The following article by Paul Appelkamp appeared in “The Northern Star” paper on 17th September 2012.
THE first Casino Truck Show surpassed organiser’s expectations.
They hoped 50 trucks would roll into town for the show and were blown away when as many as 90 trucks turned up on Saturday.
“It’s blown us out of the water,” Casino Beef Week president and truck show organiser Stuart George said.
“Being our first year, we didn’t know how many were going to turn up, but they’ve come from Brisbane, Moree, down south, Sydney and just about everywhere.”
Shortly after 11am, a convoy of 90 trucks drove through Casino before heading to the Primex site where the public could marvel at them up close.
Truck owner Andrew McSweeney drove his pride and joy - a 1993 Western Star covered in pictures of infamous outlaw Ned Kelly - from Brisbane for the show.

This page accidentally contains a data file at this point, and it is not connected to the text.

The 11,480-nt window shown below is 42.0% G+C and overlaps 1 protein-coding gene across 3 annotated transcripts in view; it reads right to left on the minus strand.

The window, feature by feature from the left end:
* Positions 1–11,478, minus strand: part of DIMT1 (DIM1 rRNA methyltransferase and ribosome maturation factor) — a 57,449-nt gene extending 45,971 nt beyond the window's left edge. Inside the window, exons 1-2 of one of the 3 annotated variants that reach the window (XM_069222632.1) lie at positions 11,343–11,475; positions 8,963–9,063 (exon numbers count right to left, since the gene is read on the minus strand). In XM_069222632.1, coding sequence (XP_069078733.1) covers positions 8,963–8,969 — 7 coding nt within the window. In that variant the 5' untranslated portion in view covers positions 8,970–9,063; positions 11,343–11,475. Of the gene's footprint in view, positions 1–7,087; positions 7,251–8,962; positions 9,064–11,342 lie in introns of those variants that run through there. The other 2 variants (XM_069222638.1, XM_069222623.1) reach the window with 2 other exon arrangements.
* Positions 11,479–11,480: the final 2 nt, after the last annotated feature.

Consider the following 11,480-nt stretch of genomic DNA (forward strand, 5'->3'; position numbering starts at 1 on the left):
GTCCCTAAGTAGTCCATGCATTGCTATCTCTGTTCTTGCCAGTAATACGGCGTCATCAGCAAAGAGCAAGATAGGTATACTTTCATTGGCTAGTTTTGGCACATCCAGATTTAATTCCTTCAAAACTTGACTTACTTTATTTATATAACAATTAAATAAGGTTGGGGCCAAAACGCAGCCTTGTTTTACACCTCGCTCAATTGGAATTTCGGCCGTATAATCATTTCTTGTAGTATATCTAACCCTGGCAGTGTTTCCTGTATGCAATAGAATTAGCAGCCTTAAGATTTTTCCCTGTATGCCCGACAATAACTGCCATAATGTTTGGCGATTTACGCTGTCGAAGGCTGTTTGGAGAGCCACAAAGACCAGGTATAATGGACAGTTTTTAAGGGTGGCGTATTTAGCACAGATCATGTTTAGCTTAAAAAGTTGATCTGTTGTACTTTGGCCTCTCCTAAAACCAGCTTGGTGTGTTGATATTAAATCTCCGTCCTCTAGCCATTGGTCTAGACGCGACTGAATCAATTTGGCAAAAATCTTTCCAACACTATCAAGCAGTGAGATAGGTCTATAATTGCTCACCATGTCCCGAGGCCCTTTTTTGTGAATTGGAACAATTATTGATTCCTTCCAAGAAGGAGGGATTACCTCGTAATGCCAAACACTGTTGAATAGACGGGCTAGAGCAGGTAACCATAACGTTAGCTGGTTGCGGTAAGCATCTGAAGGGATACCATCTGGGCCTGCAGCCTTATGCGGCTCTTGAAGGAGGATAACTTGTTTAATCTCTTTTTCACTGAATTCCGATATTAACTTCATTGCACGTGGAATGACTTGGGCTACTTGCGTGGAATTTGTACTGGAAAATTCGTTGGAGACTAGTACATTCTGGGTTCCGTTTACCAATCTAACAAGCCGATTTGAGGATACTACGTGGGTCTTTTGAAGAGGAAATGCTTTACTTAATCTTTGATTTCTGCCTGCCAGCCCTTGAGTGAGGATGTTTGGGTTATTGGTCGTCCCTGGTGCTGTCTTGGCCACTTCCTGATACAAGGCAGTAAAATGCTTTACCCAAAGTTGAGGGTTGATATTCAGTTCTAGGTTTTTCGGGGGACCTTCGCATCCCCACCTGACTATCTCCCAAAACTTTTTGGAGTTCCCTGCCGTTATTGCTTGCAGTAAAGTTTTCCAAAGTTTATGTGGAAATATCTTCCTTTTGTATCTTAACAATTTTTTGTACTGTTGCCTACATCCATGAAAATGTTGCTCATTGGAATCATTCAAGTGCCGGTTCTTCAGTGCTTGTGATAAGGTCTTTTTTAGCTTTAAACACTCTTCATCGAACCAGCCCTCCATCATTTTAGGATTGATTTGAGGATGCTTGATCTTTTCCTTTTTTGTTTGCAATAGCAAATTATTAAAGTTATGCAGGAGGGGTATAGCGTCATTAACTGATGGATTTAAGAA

“(The paint job) cost me a fortune,” he said. “I can’t tell you how much because my missus might see it in the paper.”
The truck was airbrushed a year ago and Mr McSweeney said its new look generated business for him.
“We don’t spend a fortune on advertising - the whole truck is a mobile billboard,” he said.
“If you take pride in your truck, it looks better on the road for you and your clients.”
Another proud truck owner who took part in the parade was Jon Kelly from Heavy Haulage Australia.
“We’ve got two full-time detailers and a third bloke to clean them,” he said.
“Whenever I had my trucks on the road when I was first kicking off, they were always kept really, really nice. So, as I grew, I’ve always wanted to maintain that standard.”
And truckies’ efforts did not go unnoticed with judges at the show.
Winners across more than 30 categories, including Best Rig, were awarded prizes.
The truck show was organised under the Casino Beef Week banner but deliberately held at a different time of year in an attempt to make Casino Beef Week more sustainable.